Late last week Intel published a blog post where the company outlined their plans for the new class of mobile computing known as the ultrabook.
The post begins by arguing the computing industry is at something of a crossroads, or in the nomenclature of CEO Andy Grove, a “strategic inflection point”. Intel wants to embrace this shift towards mobile computing, and the ultrabook — a tablet when you want it, a PC when you need it according to Intel – will be the vehicle in which they embrace this change.
According to the blog post, the ultrabook rollout will come in three phases:
Phase 1 (June 2011 – 2012): Phase 1 was kicked off when Intel introduced its latest Ultra-Low Voltage 2nd Generation Intel Core processors in June that will bring new systems to shelves this holiday season.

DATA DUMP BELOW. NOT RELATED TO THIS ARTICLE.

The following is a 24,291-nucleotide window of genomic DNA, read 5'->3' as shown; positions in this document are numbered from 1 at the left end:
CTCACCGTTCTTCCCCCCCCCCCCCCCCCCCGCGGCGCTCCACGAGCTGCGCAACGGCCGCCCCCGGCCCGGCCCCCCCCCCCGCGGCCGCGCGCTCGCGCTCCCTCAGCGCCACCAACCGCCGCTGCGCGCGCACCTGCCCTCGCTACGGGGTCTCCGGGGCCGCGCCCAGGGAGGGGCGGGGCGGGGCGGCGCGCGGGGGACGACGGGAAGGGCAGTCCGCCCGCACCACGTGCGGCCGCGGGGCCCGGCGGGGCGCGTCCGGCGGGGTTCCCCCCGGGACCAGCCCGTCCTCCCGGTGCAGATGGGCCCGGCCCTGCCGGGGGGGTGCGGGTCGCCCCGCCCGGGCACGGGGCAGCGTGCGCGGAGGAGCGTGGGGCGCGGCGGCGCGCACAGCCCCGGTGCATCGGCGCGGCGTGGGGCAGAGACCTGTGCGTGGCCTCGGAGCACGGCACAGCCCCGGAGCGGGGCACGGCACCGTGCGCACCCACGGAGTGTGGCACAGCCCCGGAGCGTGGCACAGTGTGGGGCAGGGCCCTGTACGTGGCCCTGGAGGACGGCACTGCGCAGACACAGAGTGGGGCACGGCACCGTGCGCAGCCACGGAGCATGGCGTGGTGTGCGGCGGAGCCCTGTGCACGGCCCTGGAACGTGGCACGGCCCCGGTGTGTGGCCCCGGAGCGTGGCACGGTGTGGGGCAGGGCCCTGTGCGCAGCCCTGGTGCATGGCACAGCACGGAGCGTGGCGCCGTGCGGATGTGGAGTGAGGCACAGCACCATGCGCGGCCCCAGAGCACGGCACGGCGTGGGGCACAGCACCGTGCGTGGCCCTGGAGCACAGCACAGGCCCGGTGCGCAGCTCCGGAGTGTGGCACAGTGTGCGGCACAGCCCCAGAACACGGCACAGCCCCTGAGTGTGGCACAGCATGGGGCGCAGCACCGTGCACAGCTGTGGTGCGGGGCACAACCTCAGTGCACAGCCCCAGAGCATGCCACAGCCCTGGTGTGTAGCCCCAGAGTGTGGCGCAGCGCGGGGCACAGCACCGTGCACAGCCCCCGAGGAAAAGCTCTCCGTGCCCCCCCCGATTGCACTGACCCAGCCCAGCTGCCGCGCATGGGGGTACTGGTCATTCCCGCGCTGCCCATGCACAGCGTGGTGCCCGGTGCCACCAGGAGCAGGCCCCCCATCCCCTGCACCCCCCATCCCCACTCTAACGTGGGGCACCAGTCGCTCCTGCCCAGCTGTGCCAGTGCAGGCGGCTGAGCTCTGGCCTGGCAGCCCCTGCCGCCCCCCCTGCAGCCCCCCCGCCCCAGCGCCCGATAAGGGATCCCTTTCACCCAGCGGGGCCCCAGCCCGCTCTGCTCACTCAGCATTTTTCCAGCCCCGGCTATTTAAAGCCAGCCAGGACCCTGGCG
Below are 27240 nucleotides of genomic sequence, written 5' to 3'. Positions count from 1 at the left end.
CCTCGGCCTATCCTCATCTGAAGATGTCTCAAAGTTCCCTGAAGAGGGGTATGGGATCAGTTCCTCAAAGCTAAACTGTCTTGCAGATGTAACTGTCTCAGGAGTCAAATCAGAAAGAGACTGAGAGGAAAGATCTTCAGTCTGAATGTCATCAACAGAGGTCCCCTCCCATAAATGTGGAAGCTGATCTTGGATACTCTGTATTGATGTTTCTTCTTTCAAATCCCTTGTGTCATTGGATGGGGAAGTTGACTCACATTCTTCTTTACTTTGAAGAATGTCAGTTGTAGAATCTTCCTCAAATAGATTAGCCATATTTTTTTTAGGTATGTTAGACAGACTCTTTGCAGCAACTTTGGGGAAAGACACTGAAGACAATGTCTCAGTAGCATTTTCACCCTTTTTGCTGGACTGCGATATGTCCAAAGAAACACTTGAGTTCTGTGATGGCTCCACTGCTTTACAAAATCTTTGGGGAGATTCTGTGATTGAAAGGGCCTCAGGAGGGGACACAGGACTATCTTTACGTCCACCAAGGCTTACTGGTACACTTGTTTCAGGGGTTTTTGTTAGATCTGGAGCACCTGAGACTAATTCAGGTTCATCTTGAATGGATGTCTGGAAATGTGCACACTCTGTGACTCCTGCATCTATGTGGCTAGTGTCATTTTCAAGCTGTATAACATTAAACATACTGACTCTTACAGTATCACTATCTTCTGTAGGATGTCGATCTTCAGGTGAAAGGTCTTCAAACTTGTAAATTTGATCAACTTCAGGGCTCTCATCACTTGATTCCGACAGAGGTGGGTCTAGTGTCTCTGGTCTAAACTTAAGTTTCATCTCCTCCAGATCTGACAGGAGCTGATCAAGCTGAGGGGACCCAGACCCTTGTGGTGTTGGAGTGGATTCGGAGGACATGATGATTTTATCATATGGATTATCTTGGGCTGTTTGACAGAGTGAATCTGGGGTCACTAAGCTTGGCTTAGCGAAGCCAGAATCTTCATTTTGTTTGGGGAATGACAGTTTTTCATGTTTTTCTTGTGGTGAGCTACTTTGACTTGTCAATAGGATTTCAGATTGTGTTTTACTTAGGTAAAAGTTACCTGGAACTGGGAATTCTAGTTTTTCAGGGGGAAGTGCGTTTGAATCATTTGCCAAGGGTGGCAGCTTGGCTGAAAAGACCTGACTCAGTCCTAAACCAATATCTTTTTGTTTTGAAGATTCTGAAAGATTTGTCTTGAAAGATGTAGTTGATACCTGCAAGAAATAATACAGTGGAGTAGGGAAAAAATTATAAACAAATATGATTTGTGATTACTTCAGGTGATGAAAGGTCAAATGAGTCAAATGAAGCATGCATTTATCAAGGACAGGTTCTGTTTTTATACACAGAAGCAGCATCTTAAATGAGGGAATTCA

Phase 2 (2012-2013): Centers around the next generation of Intel micro-architecture, code-named Ivy Bridge, with processors scheduled for availability in systems in the first half of 2012. Faster I/O such as USB 3 and Thunderbolt technologies are also part of Intel’s ongoing work to drive the PC platform forward.
Phase 3 (2013): Intel micro-architecture dubbed Haswell. Accelerating the Ultrabook and reinventing the capabilities of the laptop in sleek systems.
One of the other selling points of the ultrabook that Intel has promoted is battery life. The sleekest units will offer at least 5 hours, with some offering up to 8 hours or more.